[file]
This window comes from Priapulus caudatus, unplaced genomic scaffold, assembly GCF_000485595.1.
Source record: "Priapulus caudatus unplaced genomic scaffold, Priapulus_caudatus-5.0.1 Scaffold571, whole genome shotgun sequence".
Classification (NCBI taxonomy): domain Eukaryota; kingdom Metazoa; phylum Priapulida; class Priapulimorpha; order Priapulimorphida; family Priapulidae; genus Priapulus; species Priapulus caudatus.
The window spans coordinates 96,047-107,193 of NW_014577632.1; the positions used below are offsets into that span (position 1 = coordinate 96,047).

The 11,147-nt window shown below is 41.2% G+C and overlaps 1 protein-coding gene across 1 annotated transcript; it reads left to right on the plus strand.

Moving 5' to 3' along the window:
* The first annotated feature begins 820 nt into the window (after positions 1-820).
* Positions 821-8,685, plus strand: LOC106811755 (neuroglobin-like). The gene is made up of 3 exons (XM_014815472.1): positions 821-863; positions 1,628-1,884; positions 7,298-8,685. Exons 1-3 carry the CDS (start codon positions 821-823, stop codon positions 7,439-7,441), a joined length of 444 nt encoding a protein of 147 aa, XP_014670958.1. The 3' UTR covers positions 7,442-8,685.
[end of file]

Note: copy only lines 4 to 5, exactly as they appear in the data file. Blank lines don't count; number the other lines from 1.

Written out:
The window spans coordinates 96,047-107,193 of NW_014577632.1; the positions used below are offsets into that span (position 1 = coordinate 96,047).

The 11,147-nt window shown below is 41.2% G+C and overlaps 1 protein-coding gene across 1 annotated transcript; it reads left to right on the plus strand.